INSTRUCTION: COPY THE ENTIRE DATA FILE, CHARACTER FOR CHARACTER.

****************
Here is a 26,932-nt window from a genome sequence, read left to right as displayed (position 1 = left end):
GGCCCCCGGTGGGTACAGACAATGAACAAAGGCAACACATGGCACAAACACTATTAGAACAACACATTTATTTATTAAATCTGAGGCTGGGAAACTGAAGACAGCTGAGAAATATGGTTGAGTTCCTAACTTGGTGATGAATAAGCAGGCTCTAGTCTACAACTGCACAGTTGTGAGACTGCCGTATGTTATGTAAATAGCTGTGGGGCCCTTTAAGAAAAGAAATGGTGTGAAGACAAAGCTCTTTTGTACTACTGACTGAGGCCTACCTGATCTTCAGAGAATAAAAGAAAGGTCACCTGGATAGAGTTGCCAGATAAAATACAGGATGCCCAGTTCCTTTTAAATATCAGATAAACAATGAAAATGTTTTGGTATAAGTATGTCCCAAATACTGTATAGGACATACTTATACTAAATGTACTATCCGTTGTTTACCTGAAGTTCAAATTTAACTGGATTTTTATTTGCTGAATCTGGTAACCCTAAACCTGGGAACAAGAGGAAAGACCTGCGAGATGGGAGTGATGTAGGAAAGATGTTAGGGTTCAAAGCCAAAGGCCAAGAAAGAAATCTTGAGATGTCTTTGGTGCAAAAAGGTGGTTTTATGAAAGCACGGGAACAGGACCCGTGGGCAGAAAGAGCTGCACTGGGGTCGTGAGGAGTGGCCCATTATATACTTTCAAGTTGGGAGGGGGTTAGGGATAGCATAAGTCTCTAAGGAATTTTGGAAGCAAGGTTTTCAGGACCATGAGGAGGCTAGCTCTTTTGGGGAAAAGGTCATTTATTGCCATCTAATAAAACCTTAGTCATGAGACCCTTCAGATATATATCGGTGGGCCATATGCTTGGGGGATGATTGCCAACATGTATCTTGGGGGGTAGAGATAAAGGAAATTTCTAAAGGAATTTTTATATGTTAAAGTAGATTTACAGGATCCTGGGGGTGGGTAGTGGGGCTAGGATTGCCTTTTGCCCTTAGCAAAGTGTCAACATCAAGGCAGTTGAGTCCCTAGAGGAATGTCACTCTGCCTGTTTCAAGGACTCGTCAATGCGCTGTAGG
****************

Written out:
Here is a 26,932-nt window from a genome sequence, read left to right as displayed (position 1 = left end):
GGCCCCCGGTGGGTACAGACAATGAACAAAGGCAACACATGGCACAAACACTATTAGAACAACACATTTATTTATTAAATCTGAGGCTGGGAAACTGAAGACAGCTGAGAAATATGGTTGAGTTCCTAACTTGGTGATGAATAAGCAGGCTCTAGTCTACAACTGCACAGTTGTGAGACTGCCGTATGTTATGTAAATAGCTGTGGGGCCCTTTAAGAAAAGAAATGGTGTGAAGACAAAGCTCTTTTGTACTACTGACTGAGGCCTACCTGATCTTCAGAGAATAAAAGAAAGGTCACCTGGATAGAGTTGCCAGATAAAATACAGGATGCCCAGTTCCTTTTAAATATCAGATAAACAATGAAAATGTTTTGGTATAAGTATGTCCCAAATACTGTATAGGACATACTTATACTAAATGTACTATCCGTTGTTTACCTGAAGTTCAAATTTAACTGGATTTTTATTTGCTGAATCTGGTAACCCTAAACCTGGGAACAAGAGGAAAGACCTGCGAGATGGGAGTGATGTAGGAAAGATGTTAGGGTTCAAAGCCAAAGGCCAAGAAAGAAATCTTGAGATGTCTTTGGTGCAAAAAGGTGGTTTTATGAAAGCACGGGAACAGGACCCGTGGGCAGAAAGAGCTGCACTGGGGTCGTGAGGAGTGGCCCATTATATACTTTCAAGTTGGGAGGGGGTTAGGGATAGCATAAGTCTCTAAGGAATTTTGGAAGCAAGGTTTTCAGGACCATGAGGAGGCTAGCTCTTTTGGGGAAAAGGTCATTTATTGCCATCTAATAAAACCTTAGTCATGAGACCCTTCAGATATATATCGGTGGGCCATATGCTTGGGGGATGATTGCCAACATGTATCTTGGGGGGTAGAGATAAAGGAAATTTCTAAAGGAATTTTTATATGTTAAAGTAGATTTACAGGATCCTGGGGGTGGGTAGTGGGGCTAGGATTGCCTTTTGCCCTTAGCAAAGTGTCAACATCAAGGCAGTTGAGTCCCTAGAGGAATGTCACTCTGCCTGTTTCAAGGACTCGTCAATGCGCTGTAGG